The present day designs use standard interfaces for the connection and management of functional blocks in System on Chips (SoCs).These interface protocols are so complex that, creating in-house VIPs could take a lot of engineer’s development time. A fully verified interface should include all the complex protocol compliance checking, generation and application of different test case scenarios etc.
Our tool IDesignSpec automatically generate registers and memory interface which can interface with all the standard bus protocols. One of the outputs from IDesignSpec product is the Bus client RTL. The generation of this IP is challenging since what gets generated is based on the specification that the user provides.
For the reliability and credibility of our design, we need to ensure that it is fully compliant with the standard protocol. Testing out such dynamic designs is a huge task since the customer can create virtually any possible specification. So it is not a static IP that needs to be verified, nor is it a configurable IP. It really is a generated IP, so the task is an order of magnitude, more complicated.
If we take a look at the AMBA® buses, AXI4Lite bus protocol has different channels for reading and writing, which are designed to work simultaneously and this gives rise to a lot of complexity in the verification of the protocol. The AMBA AHB bus supports features required for high performance like interfaces with multiple slaves and masters and other complex functionalities like split transactions. So verification of such behavior with constrained resources, within a very tight schedule is challenging, to say the least.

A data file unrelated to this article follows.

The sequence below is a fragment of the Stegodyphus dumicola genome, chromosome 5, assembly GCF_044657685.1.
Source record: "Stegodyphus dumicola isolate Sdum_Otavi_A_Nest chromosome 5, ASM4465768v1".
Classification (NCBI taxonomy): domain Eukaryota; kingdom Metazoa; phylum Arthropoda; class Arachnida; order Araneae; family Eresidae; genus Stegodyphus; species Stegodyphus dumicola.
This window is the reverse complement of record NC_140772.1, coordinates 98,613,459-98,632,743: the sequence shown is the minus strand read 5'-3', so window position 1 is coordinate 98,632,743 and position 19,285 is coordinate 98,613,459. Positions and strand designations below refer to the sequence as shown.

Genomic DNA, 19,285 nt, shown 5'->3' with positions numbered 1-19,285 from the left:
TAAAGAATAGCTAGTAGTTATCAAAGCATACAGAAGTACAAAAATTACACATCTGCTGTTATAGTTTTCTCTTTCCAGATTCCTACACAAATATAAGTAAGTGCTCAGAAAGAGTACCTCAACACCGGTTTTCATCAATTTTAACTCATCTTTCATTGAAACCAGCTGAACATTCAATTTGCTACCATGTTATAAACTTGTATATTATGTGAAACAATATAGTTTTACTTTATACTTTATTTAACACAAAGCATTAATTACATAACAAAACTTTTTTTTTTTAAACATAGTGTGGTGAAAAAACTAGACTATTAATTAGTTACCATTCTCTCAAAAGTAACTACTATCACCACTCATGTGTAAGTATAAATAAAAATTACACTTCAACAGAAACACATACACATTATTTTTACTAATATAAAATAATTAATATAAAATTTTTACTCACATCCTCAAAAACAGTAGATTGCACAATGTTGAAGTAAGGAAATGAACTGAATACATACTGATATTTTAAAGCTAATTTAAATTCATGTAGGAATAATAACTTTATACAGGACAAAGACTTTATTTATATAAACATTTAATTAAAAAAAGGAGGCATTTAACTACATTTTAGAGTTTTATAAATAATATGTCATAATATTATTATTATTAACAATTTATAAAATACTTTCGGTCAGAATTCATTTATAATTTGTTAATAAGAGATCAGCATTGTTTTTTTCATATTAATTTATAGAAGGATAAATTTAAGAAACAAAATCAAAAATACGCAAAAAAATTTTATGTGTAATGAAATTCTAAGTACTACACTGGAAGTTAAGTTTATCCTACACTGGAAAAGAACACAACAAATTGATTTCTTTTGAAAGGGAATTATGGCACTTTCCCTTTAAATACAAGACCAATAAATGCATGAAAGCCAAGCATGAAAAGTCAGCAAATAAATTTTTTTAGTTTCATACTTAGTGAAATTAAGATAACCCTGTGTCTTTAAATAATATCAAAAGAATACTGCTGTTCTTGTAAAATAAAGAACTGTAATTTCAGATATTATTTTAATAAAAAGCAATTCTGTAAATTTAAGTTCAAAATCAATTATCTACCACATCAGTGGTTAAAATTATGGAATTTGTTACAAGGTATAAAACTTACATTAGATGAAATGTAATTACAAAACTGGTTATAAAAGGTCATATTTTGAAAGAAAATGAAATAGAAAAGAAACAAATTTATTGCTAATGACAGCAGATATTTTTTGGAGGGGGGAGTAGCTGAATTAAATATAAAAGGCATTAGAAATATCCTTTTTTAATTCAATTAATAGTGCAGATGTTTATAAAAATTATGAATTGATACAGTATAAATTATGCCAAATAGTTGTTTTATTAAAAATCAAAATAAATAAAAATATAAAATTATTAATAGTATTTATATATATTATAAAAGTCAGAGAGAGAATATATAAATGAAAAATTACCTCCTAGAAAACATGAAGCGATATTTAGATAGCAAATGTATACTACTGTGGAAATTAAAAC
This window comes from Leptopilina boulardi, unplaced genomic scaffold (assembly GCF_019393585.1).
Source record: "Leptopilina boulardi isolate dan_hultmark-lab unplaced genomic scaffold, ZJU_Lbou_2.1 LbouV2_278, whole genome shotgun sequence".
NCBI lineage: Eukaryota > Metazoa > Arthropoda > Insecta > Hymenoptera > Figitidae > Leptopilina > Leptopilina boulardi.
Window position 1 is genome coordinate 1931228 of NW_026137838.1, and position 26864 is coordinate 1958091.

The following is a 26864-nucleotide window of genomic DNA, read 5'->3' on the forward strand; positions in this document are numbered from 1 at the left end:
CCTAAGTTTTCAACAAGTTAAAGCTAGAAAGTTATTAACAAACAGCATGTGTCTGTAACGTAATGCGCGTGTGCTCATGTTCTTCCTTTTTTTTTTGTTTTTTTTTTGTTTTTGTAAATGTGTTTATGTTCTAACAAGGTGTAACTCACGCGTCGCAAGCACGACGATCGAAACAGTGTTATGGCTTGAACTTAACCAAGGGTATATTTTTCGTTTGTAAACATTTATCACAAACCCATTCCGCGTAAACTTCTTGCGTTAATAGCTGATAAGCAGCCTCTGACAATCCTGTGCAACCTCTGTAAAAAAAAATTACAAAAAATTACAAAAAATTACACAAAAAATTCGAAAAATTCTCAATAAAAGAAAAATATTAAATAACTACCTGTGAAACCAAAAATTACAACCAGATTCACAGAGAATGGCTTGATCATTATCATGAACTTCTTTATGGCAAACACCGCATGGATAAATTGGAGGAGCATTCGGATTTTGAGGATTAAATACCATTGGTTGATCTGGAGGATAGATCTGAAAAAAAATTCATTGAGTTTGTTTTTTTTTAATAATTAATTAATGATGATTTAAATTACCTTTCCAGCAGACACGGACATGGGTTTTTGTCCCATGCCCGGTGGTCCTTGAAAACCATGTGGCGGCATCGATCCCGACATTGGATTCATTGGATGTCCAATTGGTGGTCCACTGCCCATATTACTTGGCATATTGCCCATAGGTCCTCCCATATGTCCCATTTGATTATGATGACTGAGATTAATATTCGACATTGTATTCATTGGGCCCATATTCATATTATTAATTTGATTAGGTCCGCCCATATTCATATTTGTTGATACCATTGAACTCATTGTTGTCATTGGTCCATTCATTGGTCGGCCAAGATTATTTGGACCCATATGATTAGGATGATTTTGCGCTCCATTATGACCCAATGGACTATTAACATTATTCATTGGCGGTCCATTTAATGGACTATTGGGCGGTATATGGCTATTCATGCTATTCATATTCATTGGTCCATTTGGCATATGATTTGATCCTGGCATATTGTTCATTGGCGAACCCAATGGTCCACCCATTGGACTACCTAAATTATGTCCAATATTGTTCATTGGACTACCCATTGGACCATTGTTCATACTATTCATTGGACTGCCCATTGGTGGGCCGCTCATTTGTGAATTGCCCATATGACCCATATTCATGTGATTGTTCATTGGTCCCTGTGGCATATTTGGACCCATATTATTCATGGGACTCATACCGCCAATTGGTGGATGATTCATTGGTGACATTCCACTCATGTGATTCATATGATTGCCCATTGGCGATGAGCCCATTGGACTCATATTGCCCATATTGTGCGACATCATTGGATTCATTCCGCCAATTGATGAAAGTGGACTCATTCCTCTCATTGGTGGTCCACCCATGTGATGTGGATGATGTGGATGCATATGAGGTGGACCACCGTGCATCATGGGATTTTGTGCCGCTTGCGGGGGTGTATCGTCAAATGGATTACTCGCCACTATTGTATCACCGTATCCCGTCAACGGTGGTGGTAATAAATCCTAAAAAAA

We were fortunate enough to get access to Questa VIP (QVIP) for our design IP verification. Questa VIP provides a huge benefit to verify the DUT by plugging it into their testbench.
QVIP is easy to use and provides plug-n-play verification environment to verify the IP design and it has enabled the achievement of higher functional coverage results. It provides comprehensive test suite, which is well documented and covers different scenarios like simple read write transaction, back to back read write transaction with N cycle delays, simultaneous read and write transaction from different address channels, read and write channel with N cycle delays and so on. It helps to verify dual port and single port memory which is connected to the slave side. It also helped to verify the custom logic at the slave side.
QVIP enabled our team to verify the bus interfaces quickly and thus reducing the effort required by the engineers to develop a very comprehensive verification solution. As a result we were able to focus on other crucial task in our project and also maintained the quality and reliability of our design as expected by our customers.
Using QVIP for the end-to-end verification of IDesignSpec generated AXI4-lite, APB4 and AHB slave RTL
It provides complete UVM verification test bench environment for verifying any AMBA slave with sample wrappers for connecting to user’s slave and inbuilt sequences.